Doing Business in Mexico: Security Update

Retailers are trying to figure out what to do about Mexico.  On the one hand, retailers who are there are doing great business year over year and it appears the retail market is going to continue to grow over the next several years.  On the other hand, daily headlines about shootings, decapitations, and running gun fights in the streets would make any reasonable person cautious.

A few months ago, I had the opportunity to attend a CSO Roundtable meeting in Mexico City to get an update on the security situation in Mexico from experts from both the private sector and government.  I will leave the detailed “on the ground” intelligence to the experts who deal with it everyday, but I did come away from the meeting with some key takeaways.

The bad news is that any improvements in the levels of violence being generated by the cartel battles is going to be slow and we will not likely see a major improvement in the next several years.  There was a general consensus that until corruption issues in the law enforcement and judicial branches could be rooted out, there will be on-going problems.  There is a presidential election coming up and a change in administration has some potential to alter the government’s approach but it is unlikely to significantly alter the current issues.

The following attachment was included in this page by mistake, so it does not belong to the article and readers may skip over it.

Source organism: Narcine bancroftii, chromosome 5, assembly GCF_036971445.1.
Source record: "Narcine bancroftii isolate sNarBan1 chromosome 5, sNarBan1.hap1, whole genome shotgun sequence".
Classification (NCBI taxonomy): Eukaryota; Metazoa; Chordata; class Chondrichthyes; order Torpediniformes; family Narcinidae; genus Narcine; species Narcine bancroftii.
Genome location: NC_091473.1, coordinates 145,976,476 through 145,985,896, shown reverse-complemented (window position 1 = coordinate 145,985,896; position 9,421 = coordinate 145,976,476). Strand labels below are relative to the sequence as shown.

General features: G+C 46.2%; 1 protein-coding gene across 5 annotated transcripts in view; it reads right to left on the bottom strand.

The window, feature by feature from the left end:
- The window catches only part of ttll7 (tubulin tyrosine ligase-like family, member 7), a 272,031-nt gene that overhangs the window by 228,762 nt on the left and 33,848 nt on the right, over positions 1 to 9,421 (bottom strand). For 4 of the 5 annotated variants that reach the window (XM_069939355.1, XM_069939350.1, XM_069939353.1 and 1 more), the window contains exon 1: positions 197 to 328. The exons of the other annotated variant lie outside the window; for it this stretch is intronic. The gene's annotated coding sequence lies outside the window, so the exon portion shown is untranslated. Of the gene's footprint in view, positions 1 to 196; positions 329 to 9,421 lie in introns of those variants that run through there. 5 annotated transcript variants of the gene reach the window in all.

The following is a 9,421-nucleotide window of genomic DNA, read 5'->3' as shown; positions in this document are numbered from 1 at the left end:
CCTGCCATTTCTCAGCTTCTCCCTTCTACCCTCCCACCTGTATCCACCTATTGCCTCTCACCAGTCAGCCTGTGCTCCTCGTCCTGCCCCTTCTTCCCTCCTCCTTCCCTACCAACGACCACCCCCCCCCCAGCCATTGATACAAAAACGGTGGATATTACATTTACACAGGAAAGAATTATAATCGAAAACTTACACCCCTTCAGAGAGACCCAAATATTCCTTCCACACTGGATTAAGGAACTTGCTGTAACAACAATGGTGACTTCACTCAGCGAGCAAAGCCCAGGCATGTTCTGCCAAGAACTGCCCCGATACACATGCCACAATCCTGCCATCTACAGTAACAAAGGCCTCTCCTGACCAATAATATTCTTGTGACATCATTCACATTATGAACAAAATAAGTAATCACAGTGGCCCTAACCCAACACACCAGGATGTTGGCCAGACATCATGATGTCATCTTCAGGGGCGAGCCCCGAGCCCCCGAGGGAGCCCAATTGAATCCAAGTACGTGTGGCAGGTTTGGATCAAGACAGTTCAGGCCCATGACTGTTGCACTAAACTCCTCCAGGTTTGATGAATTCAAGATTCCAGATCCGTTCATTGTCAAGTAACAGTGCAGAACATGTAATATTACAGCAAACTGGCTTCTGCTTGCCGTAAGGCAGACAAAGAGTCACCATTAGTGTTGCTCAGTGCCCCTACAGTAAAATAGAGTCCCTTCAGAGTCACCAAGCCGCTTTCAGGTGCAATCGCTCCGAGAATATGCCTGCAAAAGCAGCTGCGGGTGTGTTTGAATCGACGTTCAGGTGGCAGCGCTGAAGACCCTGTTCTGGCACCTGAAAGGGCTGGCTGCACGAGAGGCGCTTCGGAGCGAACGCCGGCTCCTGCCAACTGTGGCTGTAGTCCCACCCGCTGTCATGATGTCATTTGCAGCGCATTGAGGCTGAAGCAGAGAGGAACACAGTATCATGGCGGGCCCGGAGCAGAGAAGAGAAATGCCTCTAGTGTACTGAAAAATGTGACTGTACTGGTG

The good news is that the vast majority of violence and murder is cartel on cartel or cartel on government.  There does not appear to be a targeting of innocent civilians or businesses other than for monetary gain through express kidnappings and extortion.  As a result, most companies are finding they can continue to operate successfully in Mexico albeit with certain areas providing challenges.

One of the other significant issues is the shifting of violence geographically.  The towns on the U.S. border have some of the most significant problems but new areas of concern are rising around the country.  Monterrey, a major center for international businesses, has become a battleground for the cartels.  Guadalajara was considered to be relatively safe a year ago, but is now experiencing some escalating violence.  It will obviously be imperative to continue to monitor these shifts and take appropriate actions.

Finally, I thought the other lesson learned was the importance of networking with other businesses who have either faced these challenges or who are in the process of trying to figure out how to be successful in this significant market.

Sorry, comments are closed for this post.